Saturday, December 13, 2008

Día de Guadalupe, Guadalajara-Style

(Editor's note: The following is a post from Chris, reporting on events in Guadalajara! Enjoy!)

Matt has already posted on the activity at the Basilica de Guadalupe, which is the epicenter of Guadalupe activity on December 12. But Guadalajara is known for being the most Catholic city in Mexico, and though millions converge on the Basilica on December 12, not all Catholics make a pilgrimage there every year. Those who stay at home make a visit to the Guadalupe shrine closest to them. There happens to be a Santuario de Guadalupe in the heart of Guadalajara’s historic downtown.

I saw the first signs of celebration when I got off the bus this afternoon. The sidewalks were packed with people. Vendors lined the already narrow walking space along Guadalajara’s main artery. Families were moving slowly down the street, carrying small children and holding their hands as they toddled along. Almost all the children were in costume, the girls wearing braids with ribbons, colorful skirts and white cotton blouses, the boys in white cotton (known as manta) some with ponchos, others with embroidery of the Virgin of Guadalupe on their front. Several chubby cheeked toddlers had black mustaches penciled on their upper lips. My friend María from Indiana University had told me about the tradition – the children dress as Indians for December 12. I don’t know the history of the practice, or exactly what the story is behind it, but the Virgin of Guadalupe appeared over 500 years ago to an Aztec convert to Christianity, Juan Diego Cuauhtlatoatzin. When he couldn’t get the bishop of Mexico City to believe his story about the apparition, her image was miraculously imprinted on his tilma, or cloak. These kids dress up as little Juan Diegos and Marías, María being the first name of a female convert to Christianity.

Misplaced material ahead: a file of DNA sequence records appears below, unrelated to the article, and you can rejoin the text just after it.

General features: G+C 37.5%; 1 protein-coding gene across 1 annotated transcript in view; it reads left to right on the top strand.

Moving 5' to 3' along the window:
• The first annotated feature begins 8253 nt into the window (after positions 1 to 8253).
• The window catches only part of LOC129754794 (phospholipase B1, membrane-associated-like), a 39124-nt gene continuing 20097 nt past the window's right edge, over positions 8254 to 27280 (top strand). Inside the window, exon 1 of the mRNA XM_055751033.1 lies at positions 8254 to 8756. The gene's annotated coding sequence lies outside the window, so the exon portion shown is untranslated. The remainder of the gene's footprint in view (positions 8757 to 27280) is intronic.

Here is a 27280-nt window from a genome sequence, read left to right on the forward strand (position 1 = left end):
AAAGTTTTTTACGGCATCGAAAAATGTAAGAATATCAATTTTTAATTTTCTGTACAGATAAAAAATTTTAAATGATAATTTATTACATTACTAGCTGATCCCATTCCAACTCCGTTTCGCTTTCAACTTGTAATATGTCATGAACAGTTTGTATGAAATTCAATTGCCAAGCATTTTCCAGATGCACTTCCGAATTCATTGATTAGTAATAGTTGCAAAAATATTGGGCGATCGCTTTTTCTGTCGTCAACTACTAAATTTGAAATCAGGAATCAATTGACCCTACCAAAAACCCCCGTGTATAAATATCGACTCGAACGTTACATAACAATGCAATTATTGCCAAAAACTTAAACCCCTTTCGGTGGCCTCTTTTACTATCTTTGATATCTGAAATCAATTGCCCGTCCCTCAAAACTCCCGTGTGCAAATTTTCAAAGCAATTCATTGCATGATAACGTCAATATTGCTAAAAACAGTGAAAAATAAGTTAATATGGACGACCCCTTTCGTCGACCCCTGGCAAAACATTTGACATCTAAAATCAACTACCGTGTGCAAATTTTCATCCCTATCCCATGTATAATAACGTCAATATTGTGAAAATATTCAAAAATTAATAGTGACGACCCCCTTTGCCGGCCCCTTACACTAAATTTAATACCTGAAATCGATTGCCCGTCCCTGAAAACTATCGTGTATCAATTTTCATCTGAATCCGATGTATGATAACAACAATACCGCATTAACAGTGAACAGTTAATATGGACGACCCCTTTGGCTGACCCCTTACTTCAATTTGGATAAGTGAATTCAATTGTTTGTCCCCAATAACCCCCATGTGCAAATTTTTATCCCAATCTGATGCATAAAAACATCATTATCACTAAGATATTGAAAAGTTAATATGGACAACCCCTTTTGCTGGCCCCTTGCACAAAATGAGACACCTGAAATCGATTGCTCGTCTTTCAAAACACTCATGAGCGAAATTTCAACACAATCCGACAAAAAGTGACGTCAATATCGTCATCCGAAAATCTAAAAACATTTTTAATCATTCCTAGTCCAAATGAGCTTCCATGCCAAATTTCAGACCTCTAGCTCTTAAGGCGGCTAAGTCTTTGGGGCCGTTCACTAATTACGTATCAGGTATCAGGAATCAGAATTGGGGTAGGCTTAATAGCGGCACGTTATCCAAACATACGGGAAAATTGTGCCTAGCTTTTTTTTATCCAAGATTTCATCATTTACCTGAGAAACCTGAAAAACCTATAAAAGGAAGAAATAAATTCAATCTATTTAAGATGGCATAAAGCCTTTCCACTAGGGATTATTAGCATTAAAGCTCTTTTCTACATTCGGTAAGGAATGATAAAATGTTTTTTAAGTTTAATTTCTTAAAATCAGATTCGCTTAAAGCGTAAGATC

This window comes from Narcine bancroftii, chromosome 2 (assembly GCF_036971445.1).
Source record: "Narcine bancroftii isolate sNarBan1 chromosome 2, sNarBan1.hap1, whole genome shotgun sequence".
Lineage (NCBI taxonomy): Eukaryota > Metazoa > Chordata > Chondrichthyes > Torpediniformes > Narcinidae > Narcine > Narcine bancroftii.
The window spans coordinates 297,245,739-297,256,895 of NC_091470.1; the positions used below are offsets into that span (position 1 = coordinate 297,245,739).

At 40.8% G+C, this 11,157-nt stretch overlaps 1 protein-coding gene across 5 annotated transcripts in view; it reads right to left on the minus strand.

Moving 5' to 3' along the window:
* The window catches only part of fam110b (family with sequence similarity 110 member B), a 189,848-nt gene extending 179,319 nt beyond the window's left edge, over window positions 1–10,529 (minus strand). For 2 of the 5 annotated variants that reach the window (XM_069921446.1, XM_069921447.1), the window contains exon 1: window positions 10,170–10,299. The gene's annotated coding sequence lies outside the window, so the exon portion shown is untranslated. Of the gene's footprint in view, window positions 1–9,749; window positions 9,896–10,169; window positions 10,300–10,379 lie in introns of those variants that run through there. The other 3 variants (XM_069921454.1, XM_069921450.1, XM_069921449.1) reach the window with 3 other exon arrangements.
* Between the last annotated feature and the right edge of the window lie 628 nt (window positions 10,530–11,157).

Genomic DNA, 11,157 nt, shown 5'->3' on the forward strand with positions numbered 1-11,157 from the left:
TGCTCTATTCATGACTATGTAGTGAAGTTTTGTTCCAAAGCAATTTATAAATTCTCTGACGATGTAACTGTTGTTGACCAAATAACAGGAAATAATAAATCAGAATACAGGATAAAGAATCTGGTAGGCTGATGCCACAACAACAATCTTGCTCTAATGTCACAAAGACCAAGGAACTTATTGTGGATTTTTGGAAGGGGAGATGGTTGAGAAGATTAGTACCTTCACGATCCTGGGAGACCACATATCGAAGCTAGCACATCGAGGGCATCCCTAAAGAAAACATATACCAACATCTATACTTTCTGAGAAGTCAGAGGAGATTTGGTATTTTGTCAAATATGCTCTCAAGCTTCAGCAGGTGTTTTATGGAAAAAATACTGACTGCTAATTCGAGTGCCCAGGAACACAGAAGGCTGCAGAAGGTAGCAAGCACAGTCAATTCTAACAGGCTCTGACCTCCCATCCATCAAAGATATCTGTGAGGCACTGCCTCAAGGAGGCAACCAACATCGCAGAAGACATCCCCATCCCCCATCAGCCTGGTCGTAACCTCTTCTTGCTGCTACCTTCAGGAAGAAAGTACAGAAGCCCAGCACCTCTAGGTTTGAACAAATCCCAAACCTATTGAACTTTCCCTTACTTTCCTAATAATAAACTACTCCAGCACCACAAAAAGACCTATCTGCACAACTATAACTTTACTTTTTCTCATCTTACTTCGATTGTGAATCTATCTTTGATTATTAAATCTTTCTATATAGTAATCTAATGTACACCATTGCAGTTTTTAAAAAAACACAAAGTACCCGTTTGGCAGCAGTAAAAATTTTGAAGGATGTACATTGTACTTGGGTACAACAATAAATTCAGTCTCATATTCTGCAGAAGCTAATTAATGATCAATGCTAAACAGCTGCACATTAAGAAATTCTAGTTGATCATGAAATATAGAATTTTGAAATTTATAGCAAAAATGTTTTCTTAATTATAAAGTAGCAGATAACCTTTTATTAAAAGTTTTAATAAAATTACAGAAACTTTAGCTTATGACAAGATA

Although I saw that people were out in celebration of the Día de Guadalupe, I didn’t know where the center of activity was – people were moving in both directions. So I headed toward the cathedral, which seemed empty, and sat down to text Matt about the cute kids. When I look up, there is a cute kid standing right next to me, not in costume, and he asks me if I speak Spanish or English. Both, I say cautiously. This is usually the start of a sales pitch or a request for money. But it turns out the kid just wants to talk, and when I answer one of his questions in English, he runs back to his grandfather, shouting “oh my goodness she said something!” This gives me an opportunity to start a chat with his grandfather, who recommends that I check out the lucha libre (Mexican wrestling) match that’s going on tonight behind the Cathedral, that I should go to the Hospital de Belén, which is a graveyard where people get married at night (it’s a tradition, he says), and that I should see the Santuario de Guadalupe, because it’s beautiful and only about nine blocks away. I thank him and walk off, thinking, wow – random conversation with a stranger and I get not only a great story (marriages in a graveyard) but the location of the local Guadalupe shrine. I head up the street.